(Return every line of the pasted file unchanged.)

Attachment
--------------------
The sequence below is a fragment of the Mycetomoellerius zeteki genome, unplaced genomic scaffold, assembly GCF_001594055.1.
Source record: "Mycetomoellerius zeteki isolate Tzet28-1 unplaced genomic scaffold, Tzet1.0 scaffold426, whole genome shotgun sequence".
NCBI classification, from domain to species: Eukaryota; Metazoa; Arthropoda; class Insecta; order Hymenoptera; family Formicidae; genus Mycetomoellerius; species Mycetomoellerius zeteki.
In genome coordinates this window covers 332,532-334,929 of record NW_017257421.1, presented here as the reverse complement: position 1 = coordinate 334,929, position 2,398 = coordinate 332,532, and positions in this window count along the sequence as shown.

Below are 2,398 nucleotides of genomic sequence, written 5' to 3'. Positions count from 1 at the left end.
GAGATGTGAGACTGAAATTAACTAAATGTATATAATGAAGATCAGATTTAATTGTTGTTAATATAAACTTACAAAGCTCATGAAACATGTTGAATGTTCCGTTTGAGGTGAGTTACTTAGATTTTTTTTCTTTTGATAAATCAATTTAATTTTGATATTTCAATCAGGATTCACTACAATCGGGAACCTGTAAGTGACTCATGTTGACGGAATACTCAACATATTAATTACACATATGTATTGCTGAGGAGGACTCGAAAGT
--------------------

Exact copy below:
The sequence below is a fragment of the Mycetomoellerius zeteki genome, unplaced genomic scaffold, assembly GCF_001594055.1.
Source record: "Mycetomoellerius zeteki isolate Tzet28-1 unplaced genomic scaffold, Tzet1.0 scaffold426, whole genome shotgun sequence".
NCBI classification, from domain to species: Eukaryota; Metazoa; Arthropoda; class Insecta; order Hymenoptera; family Formicidae; genus Mycetomoellerius; species Mycetomoellerius zeteki.
In genome coordinates this window covers 332,532-334,929 of record NW_017257421.1, presented here as the reverse complement: position 1 = coordinate 334,929, position 2,398 = coordinate 332,532, and positions in this window count along the sequence as shown.

Below are 2,398 nucleotides of genomic sequence, written 5' to 3'. Positions count from 1 at the left end.
GAGATGTGAGACTGAAATTAACTAAATGTATATAATGAAGATCAGATTTAATTGTTGTTAATATAAACTTACAAAGCTCATGAAACATGTTGAATGTTCCGTTTGAGGTGAGTTACTTAGATTTTTTTTCTTTTGATAAATCAATTTAATTTTGATATTTCAATCAGGATTCACTACAATCGGGAACCTGTAAGTGACTCATGTTGACGGAATACTCAACATATTAATTACACATATGTATTGCTGAGGAGGACTCGAAAGT